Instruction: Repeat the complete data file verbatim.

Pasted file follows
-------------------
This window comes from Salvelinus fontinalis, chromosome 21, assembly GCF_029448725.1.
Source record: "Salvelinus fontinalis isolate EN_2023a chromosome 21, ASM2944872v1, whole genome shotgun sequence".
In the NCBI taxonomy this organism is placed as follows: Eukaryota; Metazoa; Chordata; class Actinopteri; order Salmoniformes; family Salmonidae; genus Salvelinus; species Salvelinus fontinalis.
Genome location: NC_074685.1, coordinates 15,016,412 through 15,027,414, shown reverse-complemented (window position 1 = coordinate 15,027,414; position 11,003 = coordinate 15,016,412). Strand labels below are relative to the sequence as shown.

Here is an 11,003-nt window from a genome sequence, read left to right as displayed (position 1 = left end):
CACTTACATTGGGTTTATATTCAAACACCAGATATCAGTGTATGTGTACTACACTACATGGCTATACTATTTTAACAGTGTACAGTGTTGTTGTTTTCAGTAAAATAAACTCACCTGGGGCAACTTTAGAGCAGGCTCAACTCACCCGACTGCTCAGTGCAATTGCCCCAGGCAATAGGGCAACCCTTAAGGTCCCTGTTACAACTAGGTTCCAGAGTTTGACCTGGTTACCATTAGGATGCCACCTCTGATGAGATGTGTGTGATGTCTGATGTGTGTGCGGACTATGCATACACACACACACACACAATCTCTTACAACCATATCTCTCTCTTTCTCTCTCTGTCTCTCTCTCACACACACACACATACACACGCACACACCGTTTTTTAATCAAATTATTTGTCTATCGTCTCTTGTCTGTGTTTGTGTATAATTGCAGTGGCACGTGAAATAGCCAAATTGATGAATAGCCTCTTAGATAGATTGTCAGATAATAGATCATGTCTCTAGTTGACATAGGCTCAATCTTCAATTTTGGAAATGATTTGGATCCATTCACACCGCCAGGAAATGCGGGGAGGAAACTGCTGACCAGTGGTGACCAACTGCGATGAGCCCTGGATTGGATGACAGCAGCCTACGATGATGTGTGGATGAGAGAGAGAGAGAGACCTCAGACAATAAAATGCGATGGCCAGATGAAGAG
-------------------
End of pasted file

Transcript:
This window comes from Salvelinus fontinalis, chromosome 21, assembly GCF_029448725.1.
Source record: "Salvelinus fontinalis isolate EN_2023a chromosome 21, ASM2944872v1, whole genome shotgun sequence".
In the NCBI taxonomy this organism is placed as follows: Eukaryota; Metazoa; Chordata; class Actinopteri; order Salmoniformes; family Salmonidae; genus Salvelinus; species Salvelinus fontinalis.
Genome location: NC_074685.1, coordinates 15,016,412 through 15,027,414, shown reverse-complemented (window position 1 = coordinate 15,027,414; position 11,003 = coordinate 15,016,412). Strand labels below are relative to the sequence as shown.

Here is an 11,003-nt window from a genome sequence, read left to right as displayed (position 1 = left end):
CACTTACATTGGGTTTATATTCAAACACCAGATATCAGTGTATGTGTACTACACTACATGGCTATACTATTTTAACAGTGTACAGTGTTGTTGTTTTCAGTAAAATAAACTCACCTGGGGCAACTTTAGAGCAGGCTCAACTCACCCGACTGCTCAGTGCAATTGCCCCAGGCAATAGGGCAACCCTTAAGGTCCCTGTTACAACTAGGTTCCAGAGTTTGACCTGGTTACCATTAGGATGCCACCTCTGATGAGATGTGTGTGATGTCTGATGTGTGTGCGGACTATGCATACACACACACACACACAATCTCTTACAACCATATCTCTCTCTTTCTCTCTCTGTCTCTCTCTCACACACACACACATACACACGCACACACCGTTTTTTAATCAAATTATTTGTCTATCGTCTCTTGTCTGTGTTTGTGTATAATTGCAGTGGCACGTGAAATAGCCAAATTGATGAATAGCCTCTTAGATAGATTGTCAGATAATAGATCATGTCTCTAGTTGACATAGGCTCAATCTTCAATTTTGGAAATGATTTGGATCCATTCACACCGCCAGGAAATGCGGGGAGGAAACTGCTGACCAGTGGTGACCAACTGCGATGAGCCCTGGATTGGATGACAGCAGCCTACGATGATGTGTGGATGAGAGAGAGAGAGAGACCTCAGACAATAAAATGCGATGGCCAGATGAAGAG